The Indian government should carefully study what the US has been doing if it seriously interested in Atma Nirbharta (self-reliance) of farmers.
On April 17, 2020, the United States Department of Agriculture (USDA) announced that it was exercising authority under the Families First Coronavirus Response Act to purchase from , and distribute to, those in need, up to $3 billion of agricultural products. Since media covered this announcement it is unlikely that Indian authorities are unaware of.
Accordingly, the USDA will partner with regional and local distributors, whose workforce has been significantly impacted by the closure of many restaurants, hotels, and other food service entities, to purchase fresh produce, dairy, and meat.
It will invite proposals from farmers. farmer organisations (and the like) to supply commodity boxes to non-profit organizations, which may be identified by the supplier on a mutually agreeable, recurring, schedule.
USDA will, in turn, award contracts for the purchase of agricultural products, the assembly of commodity boxes, and delivery to identified non-profit organizations that can receive, store and distribute food items.
The Agricultural Marketing Service’s Commodity Procurement (AMSCP) program will procure each month an estimated $100 million of fresh fruit and vegetables, $100 million of dairy products, and $100 million of meat products. The distributors and wholesalers will then provide pre-approved boxes of fresh produce, dairy, and meat products to food banks, community- and faith-based organizations, and other non-profits that serve needy Americans.
Thus, the USDA aids farmers in distress through a procurement programme. Second, it aids processors and packers who may be in dire straits because of loss of business. Third, it provides food free-of-cost to needy people through non-profit organisations.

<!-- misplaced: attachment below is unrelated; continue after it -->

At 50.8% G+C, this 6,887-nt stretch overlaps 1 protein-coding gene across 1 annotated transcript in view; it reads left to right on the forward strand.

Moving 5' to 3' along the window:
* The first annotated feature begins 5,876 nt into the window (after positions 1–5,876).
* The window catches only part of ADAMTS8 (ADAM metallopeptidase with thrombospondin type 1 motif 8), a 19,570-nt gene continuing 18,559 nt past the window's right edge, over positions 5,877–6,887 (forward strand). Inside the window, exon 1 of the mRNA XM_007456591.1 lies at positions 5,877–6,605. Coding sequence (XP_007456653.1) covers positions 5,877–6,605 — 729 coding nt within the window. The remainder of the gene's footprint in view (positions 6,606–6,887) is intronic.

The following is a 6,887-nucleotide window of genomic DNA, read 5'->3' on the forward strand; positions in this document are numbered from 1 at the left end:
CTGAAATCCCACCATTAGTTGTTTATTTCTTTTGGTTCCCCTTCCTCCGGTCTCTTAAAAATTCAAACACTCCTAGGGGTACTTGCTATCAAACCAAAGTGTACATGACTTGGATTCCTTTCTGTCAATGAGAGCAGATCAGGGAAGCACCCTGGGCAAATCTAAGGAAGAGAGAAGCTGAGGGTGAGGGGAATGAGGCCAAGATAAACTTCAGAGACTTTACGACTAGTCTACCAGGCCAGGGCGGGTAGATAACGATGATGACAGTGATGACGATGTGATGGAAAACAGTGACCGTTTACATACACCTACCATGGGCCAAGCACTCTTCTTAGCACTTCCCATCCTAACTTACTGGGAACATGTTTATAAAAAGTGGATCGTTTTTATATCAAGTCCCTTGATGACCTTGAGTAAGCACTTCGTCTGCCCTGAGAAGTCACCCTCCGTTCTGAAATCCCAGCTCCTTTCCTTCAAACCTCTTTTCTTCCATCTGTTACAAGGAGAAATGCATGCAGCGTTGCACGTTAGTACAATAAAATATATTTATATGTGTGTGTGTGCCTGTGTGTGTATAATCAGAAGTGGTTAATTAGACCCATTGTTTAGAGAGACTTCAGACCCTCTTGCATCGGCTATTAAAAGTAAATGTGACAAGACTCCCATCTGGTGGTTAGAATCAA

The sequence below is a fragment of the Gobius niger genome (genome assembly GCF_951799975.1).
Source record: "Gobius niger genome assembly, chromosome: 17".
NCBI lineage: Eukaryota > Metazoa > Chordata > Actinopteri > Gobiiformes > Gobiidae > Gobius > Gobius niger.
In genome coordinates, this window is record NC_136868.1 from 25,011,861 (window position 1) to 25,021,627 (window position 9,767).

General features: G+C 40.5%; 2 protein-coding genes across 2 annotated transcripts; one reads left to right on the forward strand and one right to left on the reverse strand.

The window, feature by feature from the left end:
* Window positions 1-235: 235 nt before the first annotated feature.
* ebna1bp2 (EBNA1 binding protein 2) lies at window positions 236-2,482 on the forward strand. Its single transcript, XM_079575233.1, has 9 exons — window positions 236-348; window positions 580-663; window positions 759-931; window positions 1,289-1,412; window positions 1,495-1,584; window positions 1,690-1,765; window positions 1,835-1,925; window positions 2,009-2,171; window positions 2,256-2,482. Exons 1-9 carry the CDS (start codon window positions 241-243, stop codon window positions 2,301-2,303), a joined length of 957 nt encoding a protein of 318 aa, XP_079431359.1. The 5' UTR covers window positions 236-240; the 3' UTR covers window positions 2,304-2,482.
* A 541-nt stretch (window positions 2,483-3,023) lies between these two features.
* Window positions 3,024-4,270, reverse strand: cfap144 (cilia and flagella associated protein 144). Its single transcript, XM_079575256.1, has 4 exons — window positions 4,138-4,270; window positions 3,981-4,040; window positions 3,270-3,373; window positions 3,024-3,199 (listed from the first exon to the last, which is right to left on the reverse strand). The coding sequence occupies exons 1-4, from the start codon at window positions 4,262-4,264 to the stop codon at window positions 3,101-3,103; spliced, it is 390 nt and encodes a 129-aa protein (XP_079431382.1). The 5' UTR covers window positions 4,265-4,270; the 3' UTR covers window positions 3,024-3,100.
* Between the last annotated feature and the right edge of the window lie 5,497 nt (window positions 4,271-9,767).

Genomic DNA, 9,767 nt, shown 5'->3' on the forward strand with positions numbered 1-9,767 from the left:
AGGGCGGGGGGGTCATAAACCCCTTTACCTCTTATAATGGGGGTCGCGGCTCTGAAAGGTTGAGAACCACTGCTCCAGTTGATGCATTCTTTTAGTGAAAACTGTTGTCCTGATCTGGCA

If India’s political establishment wants, it too should be doing this very thing. It should work very closely with select Farmer Producer Organisations (FPOs) in each state, offering to pick up a fixed value of agricultural produce. It could co-opt NGOs who could connect urban areas (and migrants) where people are dying of hunger, and rural food packers/producers.
Thus, instead of migrants going to ration shops managed by the Public Distribution System (PDS), NGOs would go to the needy. And instead of confining itself to the supply of free rice, wheat and (sometimes) pulses, the needy would get vegetables and dairy products as well thus enriching their nutritional basket.
The scheme has several advantages:
First, it would eliminate subsidies from being doled out. It would be a commercial proposition. The government could use procurement funds for this scheme. The farmer is then more likely to get a fair price for his produce, and save him from being distressed. Small farmers are terribly distressed (see table).
Second, it would rope in a huge army of NGOs that India has. You cannot have mass contact programmes without NGOs playing this vital role.
Third, processing units which do not get business will be assured of a regular flow of business.
Fourth, it would take in the surplus dairy production and ensure that it goes to the needy. Subsidies will not be required. It gets farmers to stand on their own feet, and not cripple them with subsidies.
Fifth, it would be people friendly. Nutritious food would reach the places where the needy exist. It would prevent overcrowding at ration shops, allow for social distancing to the extent possible in slums and other crowded places
Even the USDA’s FAQs (frequently asked questions) are clear and unambiguous. For instance, the FAQs explain that the entities who will be eligible to receive food from contracted distributors would be those who provide proof to the supplier that they are tax exempt, or are government entities like schools or food authorities and who have the operational and financial capability to receive, store and distribute requested food items.
Distributors, in turn would find non-profit organisations based on existing commercial relationships that they may already enjoy with many non-profit organizations, either through direct purchases or donations.
Due audit process will ensure that each party complies with the inherent rules of doing business.
Once the contracts are awarded to distributors, USDA will supply the full list of awardees and their contact information on the Farmers to Families Food Box Program website.
Can’t this be done in India? Yes, of course, without the deleterious effects of subsidies and distribution of money to identified recipients. Given the limited numbers of parties involved in purchasing farm produce through USDA funds, an audit of such firms is possible. Thereafter, each entity does its own audit of the recipient or the distribution organisations.
The systems are simple and can be immensely effective. But that can happen only if the government actually believes in Atma Nirbhar Bharat.
The author is consulting editor with FPJ